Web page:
It’s the offseason, everyone! A slow one at that—at least so far, especially for the Royals. That may not change all that much the rest of the way, but one can hope. While hoping, let’s take a look back into the team’s history and ponder this question:
Who owns the best pitching season in Kansas City Royals history?
First, take a look at these numbers in a “blind comparison,” and then rank them:
Those are all seasons tossed by Royals pitchers—what I believe to be, in no particular order (well...sort of) the five best pitching seasons in the club’s history.
Royals pitchers have won the Cy Young Award four times. Bret Saberhagen captured the first two, in 1985 and 1989. David Cone won the third in the strike-shortened 1994 season. The most recent belongs to Zack Greinke in his first go-around with the club, from 2009.
But only three of those seasons made the top five posted above. Incidentally (truly!), each of the five seasons I’ve selected belong to a different pitcher. That means one of Saberhagen’s award-winning seasons didn’t make the cut.
Here’s my ranking:
I ranked “C” first for a couple of different reasons, but mainly because of bonkers ERA+, supremely low FIP, it’s got the highest strikeout percentage of the group by far, and the walk percentage is also very low, coming in second of the top five seasons. This is one of the four Cy Young-winning seasons.
“E” is also outstanding: the lowest opponents’ OPS of the bunch over the second-most innings pitched. This one also includes the lowest walk rate and WHIP while posting the second-best FIP and ERA+. It has a strong position for best overall. Again, the pitcher with this line won the Cy Young.
Coming into this project, I thought I’d have “A” as the best season. Still, third overall in this group isn’t bad. And of the top three, it’s the only one where the pitcher did not win the Cy Young, though as I’ve previously argued elsewhere, he should not only have won the Cy Young that season, but also the MVP Award. Among this group of five, he ranks second in opponents’ OPS and strikeout percentage; third in innings pitched, FIP, and ERA+; fourth in WHIP; and fifth in walk percentage.
Among award winners, I have “B” as the lowest mainly due to that high FIP. I mean, that FIP is far and away the worst of the group, and it’s the biggest outlier among any stat in any season. “D” rounds things out, and it’s by no means a bad season: most innings pitched of the group but with the lowest ERA+ and strikeout percentage with the highest WHIP.
Okay, last chance for you to rank your players before the reveal. Drop your votes in the comments section while also checking out the poll to vote for your No. 1 selection.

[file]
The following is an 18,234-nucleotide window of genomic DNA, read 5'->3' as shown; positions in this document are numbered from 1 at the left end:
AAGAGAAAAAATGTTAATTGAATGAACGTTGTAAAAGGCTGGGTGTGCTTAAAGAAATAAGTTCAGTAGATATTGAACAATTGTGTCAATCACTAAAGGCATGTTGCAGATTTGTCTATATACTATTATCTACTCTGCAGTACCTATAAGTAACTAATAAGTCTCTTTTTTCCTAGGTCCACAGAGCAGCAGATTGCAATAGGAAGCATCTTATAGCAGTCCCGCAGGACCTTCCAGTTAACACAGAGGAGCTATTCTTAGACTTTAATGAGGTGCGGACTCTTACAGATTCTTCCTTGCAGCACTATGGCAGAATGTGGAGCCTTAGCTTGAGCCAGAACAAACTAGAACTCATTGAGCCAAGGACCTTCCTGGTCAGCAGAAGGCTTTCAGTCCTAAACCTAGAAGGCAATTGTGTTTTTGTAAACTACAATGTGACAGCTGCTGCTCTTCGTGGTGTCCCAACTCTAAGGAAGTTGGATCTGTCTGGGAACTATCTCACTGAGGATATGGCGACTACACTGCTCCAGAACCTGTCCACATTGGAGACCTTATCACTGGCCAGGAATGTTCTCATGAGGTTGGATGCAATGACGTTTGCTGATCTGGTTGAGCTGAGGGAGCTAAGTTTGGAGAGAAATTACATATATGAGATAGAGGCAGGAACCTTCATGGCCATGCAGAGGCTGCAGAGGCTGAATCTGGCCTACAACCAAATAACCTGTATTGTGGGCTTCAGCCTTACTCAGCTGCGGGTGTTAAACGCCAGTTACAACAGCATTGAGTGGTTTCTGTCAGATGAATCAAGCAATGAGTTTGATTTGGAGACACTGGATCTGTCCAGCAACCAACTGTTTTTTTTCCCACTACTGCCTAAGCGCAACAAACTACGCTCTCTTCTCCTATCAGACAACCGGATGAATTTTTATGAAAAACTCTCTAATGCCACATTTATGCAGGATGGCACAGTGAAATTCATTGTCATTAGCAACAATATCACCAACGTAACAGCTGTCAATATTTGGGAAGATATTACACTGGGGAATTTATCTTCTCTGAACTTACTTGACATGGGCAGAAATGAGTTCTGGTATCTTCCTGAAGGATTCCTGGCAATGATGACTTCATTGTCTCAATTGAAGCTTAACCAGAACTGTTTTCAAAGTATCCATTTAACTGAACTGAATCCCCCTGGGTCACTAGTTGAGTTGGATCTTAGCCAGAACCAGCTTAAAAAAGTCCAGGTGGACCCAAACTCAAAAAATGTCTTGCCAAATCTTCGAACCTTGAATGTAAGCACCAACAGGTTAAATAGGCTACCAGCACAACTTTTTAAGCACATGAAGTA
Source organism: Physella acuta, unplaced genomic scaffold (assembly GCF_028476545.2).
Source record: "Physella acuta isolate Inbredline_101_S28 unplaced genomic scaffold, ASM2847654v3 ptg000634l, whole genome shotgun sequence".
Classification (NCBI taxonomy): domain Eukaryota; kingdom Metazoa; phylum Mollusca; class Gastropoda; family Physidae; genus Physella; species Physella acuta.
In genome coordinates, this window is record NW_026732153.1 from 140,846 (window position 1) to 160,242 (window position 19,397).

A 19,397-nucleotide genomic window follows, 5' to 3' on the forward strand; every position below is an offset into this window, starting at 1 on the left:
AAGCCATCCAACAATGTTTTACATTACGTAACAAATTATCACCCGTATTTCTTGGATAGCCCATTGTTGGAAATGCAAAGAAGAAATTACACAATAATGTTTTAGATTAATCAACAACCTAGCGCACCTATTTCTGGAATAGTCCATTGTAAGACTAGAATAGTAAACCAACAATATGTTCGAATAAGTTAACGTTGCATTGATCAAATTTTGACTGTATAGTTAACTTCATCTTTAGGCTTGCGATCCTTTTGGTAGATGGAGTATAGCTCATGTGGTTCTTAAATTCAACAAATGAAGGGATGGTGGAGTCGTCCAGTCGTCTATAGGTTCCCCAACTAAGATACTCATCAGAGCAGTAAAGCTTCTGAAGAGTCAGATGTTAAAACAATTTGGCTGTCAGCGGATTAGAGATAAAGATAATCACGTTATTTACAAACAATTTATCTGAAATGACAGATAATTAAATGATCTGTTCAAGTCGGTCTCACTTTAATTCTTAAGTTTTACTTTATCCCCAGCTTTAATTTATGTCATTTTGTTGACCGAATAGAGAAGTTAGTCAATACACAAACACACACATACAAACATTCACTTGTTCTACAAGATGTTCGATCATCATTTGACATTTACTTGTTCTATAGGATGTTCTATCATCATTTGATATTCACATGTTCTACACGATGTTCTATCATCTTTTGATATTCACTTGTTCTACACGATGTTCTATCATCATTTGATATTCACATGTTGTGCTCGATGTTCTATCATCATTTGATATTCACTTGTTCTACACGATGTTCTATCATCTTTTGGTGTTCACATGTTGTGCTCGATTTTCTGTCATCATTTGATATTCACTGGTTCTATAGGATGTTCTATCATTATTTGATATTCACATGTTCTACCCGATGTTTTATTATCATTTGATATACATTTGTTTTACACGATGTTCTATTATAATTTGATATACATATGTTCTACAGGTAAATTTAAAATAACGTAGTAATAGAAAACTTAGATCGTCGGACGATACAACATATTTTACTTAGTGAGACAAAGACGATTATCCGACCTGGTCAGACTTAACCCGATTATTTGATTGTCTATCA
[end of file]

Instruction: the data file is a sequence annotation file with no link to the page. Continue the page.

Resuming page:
Pitcher A is Kevin Appier from 1993. As stated, while writing for KC Kingdom, I dug into this incredible season. There’s no way he should’ve lost the Cy Young to Jack McDowell, and he should’ve also beaten out Black Jack’s teammate, Frank Thomas, for the MVP.
Pitcher B is David Cone from 1994. Is Cone a Hall of Famer? I feel like he’s got a case. An interesting note from that year is that he finished 72 strikeouts behind Randy Johnson even though he recorded only one less out.
Pitcher C is Zack Greinke from 2009. He was 25 at the time. He’s finished in the top 10 for the award four times since including two top-five finishes. He’s one of the rare Cy Young Award winners who didn’t league in wins.
Pitcher D is Mark Gubicza from 1988. He went 20-8 that season, finishing third in Cy Young voting behind winner Frank Viola and Dennis Eckersley, because the ‘80s were weird and writers starting fawning over relievers for some reason. Gubicza led AL pitchers in WAR that season. He received zero first-place votes.
Pitcher E is Bret Saberhagen from 1989*, which I thought was much better than his 1985 season. He led the Majors in wins (23), ERA (2.16), complete games (12), innings pitched (262.1), ERA+ (180), FIP (2.45), and WHIP (0.961). He also led all players in WAR (9.7).
*The National League Cy Young winner in 1989? Well, the Royals signed him in the offseason, and Mark Davis didn’t do a whole lot when he got here.
To once more visit my ranking, but this time with names:
- Zack Greinke, 2009
- Bret Saberhagen, 1989
- Kevin Appier, 1993
- David Cone, 1994
- Mark Gubicza, 1988
What do you think? How would you rank these five seasons? And which is the best of the bunch?
Which is the best pitching season in Kansas City Royals history?
This poll is closed
Kevin Appier, 1993
David Cone, 1994
Zack Greinke, 2009
Mark Gubicza, 1988
Bret Saberhagen, 1989